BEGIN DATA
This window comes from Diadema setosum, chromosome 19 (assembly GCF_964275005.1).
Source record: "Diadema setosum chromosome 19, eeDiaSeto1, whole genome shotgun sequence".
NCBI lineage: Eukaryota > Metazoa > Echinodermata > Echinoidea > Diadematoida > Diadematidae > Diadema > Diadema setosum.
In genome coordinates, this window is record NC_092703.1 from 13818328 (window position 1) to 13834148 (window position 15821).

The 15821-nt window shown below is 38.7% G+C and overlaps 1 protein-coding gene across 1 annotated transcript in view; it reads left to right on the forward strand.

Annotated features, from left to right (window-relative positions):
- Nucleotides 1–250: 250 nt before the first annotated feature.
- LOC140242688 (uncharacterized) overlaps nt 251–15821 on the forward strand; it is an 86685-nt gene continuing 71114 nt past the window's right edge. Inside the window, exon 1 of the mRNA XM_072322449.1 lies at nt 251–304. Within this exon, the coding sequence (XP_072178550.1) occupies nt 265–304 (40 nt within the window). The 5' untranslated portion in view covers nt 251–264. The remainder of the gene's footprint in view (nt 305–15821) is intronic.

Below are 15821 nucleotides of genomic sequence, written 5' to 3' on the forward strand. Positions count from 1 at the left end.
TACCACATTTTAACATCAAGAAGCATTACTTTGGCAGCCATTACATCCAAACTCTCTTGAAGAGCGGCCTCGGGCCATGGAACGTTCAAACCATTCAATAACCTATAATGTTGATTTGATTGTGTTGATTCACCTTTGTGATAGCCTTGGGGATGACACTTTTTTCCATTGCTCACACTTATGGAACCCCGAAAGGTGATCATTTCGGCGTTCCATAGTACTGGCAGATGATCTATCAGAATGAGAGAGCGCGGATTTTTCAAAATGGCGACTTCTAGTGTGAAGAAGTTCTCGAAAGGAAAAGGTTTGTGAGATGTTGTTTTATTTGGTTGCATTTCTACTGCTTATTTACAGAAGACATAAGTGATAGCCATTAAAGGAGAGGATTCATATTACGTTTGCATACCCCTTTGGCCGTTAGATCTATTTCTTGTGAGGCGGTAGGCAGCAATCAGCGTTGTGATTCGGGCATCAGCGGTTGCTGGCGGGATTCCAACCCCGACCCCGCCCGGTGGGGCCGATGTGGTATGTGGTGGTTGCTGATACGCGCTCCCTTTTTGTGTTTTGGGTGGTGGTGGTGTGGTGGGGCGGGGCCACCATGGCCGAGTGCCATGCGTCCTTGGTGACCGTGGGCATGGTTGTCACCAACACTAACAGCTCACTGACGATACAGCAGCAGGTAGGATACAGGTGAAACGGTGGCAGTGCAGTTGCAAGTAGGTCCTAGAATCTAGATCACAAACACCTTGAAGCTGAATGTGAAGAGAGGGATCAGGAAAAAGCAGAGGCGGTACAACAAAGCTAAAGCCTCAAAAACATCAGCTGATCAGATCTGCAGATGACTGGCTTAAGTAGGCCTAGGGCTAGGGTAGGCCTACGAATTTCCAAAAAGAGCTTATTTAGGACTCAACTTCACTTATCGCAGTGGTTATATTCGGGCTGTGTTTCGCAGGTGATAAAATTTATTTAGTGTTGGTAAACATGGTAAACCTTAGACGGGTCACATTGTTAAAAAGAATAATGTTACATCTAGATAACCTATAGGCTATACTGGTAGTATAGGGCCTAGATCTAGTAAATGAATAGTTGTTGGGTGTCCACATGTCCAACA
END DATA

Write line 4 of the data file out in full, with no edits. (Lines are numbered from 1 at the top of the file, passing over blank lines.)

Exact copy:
In genome coordinates, this window is record NC_092703.1 from 13818328 (window position 1) to 13834148 (window position 15821).